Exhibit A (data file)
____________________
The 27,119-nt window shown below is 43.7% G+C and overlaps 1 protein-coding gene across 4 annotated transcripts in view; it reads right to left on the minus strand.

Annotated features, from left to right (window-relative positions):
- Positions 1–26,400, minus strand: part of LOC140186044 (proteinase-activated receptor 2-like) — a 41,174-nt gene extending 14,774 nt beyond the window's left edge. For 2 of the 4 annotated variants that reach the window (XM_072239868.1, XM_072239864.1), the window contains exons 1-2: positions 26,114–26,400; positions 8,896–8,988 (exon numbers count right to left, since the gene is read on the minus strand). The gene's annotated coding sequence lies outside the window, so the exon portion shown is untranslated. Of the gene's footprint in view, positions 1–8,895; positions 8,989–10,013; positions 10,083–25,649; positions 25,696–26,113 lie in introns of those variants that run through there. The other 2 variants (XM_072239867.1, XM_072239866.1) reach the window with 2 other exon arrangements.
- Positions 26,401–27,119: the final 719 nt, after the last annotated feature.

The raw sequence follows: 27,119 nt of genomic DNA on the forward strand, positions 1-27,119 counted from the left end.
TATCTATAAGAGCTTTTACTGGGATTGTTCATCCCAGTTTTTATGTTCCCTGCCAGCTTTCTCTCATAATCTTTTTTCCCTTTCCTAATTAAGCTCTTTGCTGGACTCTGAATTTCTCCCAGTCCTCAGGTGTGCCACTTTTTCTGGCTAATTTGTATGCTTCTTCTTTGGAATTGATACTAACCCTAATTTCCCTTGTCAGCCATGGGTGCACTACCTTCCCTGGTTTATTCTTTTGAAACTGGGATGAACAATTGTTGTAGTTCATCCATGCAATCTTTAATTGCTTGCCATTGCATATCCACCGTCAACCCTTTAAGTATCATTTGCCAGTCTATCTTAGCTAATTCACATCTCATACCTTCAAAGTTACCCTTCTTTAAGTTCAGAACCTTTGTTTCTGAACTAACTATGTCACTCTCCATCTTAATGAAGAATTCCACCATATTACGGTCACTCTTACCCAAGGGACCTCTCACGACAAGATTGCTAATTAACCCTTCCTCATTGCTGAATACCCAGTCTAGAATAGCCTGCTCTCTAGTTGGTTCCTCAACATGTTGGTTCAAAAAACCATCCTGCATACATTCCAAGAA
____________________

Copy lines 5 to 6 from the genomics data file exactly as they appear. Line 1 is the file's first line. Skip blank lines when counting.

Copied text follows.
The raw sequence follows: 27,119 nt of genomic DNA on the forward strand, positions 1-27,119 counted from the left end.
TATCTATAAGAGCTTTTACTGGGATTGTTCATCCCAGTTTTTATGTTCCCTGCCAGCTTTCTCTCATAATCTTTTTTCCCTTTCCTAATTAAGCTCTTTGCTGGACTCTGAATTTCTCCCAGTCCTCAGGTGTGCCACTTTTTCTGGCTAATTTGTATGCTTCTTCTTTGGAATTGATACTAACCCTAATTTCCCTTGTCAGCCATGGGTGCACTACCTTCCCTGGTTTATTCTTTTGAAACTGGGATGAACAATTGTTGTAGTTCATCCATGCAATCTTTAATTGCTTGCCATTGCATATCCACCGTCAACCCTTTAAGTATCATTTGCCAGTCTATCTTAGCTAATTCACATCTCATACCTTCAAAGTTACCCTTCTTTAAGTTCAGAACCTTTGTTTCTGAACTAACTATGTCACTCTCCATCTTAATGAAGAATTCCACCATATTACGGTCACTCTTACCCAAGGGACCTCTCACGACAAGATTGCTAATTAACCCTTCCTCATTGCTGAATACCCAGTCTAGAATAGCCTGCTCTCTAGTTGGTTCCTCAACATGTTGGTTCAAAAAACCATCCTGCATACATTCCAAGAA